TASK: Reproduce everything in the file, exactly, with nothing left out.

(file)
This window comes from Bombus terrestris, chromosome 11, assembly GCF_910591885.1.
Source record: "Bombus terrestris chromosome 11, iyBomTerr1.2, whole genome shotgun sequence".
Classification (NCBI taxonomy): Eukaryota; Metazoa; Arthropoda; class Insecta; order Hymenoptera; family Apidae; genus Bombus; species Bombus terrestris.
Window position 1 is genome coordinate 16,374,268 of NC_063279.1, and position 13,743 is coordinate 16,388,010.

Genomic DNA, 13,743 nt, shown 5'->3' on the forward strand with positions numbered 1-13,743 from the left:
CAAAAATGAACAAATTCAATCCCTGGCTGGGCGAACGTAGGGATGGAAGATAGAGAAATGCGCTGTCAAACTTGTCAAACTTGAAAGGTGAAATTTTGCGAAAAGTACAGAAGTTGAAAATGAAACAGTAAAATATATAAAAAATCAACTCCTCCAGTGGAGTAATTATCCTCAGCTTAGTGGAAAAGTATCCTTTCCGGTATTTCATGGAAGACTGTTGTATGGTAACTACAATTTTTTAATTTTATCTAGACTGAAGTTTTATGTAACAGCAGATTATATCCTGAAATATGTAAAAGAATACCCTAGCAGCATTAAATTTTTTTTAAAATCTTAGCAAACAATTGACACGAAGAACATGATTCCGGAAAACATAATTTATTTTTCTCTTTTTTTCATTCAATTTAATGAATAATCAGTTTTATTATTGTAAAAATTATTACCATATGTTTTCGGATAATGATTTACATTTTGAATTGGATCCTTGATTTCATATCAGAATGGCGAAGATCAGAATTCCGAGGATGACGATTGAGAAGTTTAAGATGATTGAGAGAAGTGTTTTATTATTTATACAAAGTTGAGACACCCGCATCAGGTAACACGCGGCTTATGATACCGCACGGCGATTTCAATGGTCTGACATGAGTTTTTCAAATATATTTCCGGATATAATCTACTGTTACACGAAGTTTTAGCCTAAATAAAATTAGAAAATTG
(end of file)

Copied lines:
This window comes from Bombus terrestris, chromosome 11, assembly GCF_910591885.1.
Source record: "Bombus terrestris chromosome 11, iyBomTerr1.2, whole genome shotgun sequence".
Classification (NCBI taxonomy): Eukaryota; Metazoa; Arthropoda; class Insecta; order Hymenoptera; family Apidae; genus Bombus; species Bombus terrestris.
Window position 1 is genome coordinate 16,374,268 of NC_063279.1, and position 13,743 is coordinate 16,388,010.

Genomic DNA, 13,743 nt, shown 5'->3' on the forward strand with positions numbered 1-13,743 from the left:
CAAAAATGAACAAATTCAATCCCTGGCTGGGCGAACGTAGGGATGGAAGATAGAGAAATGCGCTGTCAAACTTGTCAAACTTGAAAGGTGAAATTTTGCGAAAAGTACAGAAGTTGAAAATGAAACAGTAAAATATATAAAAAATCAACTCCTCCAGTGGAGTAATTATCCTCAGCTTAGTGGAAAAGTATCCTTTCCGGTATTTCATGGAAGACTGTTGTATGGTAACTACAATTTTTTAATTTTATCTAGACTGAAGTTTTATGTAACAGCAGATTATATCCTGAAATATGTAAAAGAATACCCTAGCAGCATTAAATTTTTTTTAAAATCTTAGCAAACAATTGACACGAAGAACATGATTCCGGAAAACATAATTTATTTTTCTCTTTTTTTCATTCAATTTAATGAATAATCAGTTTTATTATTGTAAAAATTATTACCATATGTTTTCGGATAATGATTTACATTTTGAATTGGATCCTTGATTTCATATCAGAATGGCGAAGATCAGAATTCCGAGGATGACGATTGAGAAGTTTAAGATGATTGAGAGAAGTGTTTTATTATTTATACAAAGTTGAGACACCCGCATCAGGTAACACGCGGCTTATGATACCGCACGGCGATTTCAATGGTCTGACATGAGTTTTTCAAATATATTTCCGGATATAATCTACTGTTACACGAAGTTTTAGCCTAAATAAAATTAGAAAATTG